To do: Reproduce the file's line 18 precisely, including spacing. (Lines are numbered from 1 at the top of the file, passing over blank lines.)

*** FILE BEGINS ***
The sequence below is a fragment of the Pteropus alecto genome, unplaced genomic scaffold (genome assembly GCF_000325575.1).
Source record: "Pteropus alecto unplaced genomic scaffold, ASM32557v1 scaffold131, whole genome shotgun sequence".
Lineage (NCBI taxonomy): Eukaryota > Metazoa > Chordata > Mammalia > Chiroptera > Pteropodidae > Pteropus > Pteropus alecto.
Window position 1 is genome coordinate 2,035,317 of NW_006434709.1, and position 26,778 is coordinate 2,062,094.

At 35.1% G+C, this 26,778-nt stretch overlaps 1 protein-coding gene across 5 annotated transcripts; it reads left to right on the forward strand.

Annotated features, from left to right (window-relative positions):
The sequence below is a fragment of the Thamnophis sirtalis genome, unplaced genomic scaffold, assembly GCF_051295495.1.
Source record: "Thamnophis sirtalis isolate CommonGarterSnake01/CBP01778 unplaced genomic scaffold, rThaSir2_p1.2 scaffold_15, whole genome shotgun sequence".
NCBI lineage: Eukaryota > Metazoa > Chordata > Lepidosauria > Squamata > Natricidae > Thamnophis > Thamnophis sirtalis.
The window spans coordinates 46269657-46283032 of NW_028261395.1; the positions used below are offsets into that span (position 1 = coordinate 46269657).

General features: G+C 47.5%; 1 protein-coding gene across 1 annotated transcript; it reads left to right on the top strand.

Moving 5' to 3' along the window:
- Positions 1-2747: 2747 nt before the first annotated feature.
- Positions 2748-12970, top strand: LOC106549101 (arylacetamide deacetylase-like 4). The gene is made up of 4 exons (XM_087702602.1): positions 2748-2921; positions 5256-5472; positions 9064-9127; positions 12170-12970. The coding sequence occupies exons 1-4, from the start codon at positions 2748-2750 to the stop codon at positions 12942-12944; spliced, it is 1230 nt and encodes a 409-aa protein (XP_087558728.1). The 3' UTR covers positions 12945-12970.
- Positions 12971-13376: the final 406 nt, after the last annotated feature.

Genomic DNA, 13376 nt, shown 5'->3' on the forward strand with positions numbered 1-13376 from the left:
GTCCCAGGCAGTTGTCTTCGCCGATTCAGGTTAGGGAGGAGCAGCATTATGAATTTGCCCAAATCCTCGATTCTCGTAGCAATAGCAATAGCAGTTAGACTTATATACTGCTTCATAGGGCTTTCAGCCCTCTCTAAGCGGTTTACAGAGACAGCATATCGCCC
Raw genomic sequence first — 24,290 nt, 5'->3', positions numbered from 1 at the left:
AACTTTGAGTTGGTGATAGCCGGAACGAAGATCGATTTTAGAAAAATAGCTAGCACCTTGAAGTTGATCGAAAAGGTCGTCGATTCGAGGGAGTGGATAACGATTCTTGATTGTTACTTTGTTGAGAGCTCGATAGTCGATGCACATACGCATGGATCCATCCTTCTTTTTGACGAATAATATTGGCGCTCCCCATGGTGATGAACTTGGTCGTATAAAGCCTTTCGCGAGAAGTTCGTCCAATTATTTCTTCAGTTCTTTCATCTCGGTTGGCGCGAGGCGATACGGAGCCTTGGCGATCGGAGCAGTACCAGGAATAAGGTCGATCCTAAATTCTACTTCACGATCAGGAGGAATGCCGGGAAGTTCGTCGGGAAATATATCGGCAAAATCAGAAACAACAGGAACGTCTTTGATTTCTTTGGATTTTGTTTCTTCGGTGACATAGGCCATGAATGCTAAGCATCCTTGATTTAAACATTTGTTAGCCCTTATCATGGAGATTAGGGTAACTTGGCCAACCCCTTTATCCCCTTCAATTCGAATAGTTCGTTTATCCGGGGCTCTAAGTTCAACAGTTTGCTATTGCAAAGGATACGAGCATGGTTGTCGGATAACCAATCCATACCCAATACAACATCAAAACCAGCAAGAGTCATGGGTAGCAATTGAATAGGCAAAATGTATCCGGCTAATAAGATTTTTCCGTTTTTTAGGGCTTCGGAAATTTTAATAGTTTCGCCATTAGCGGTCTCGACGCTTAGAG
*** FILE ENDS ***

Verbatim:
Raw genomic sequence first — 24,290 nt, 5'->3', positions numbered from 1 at the left: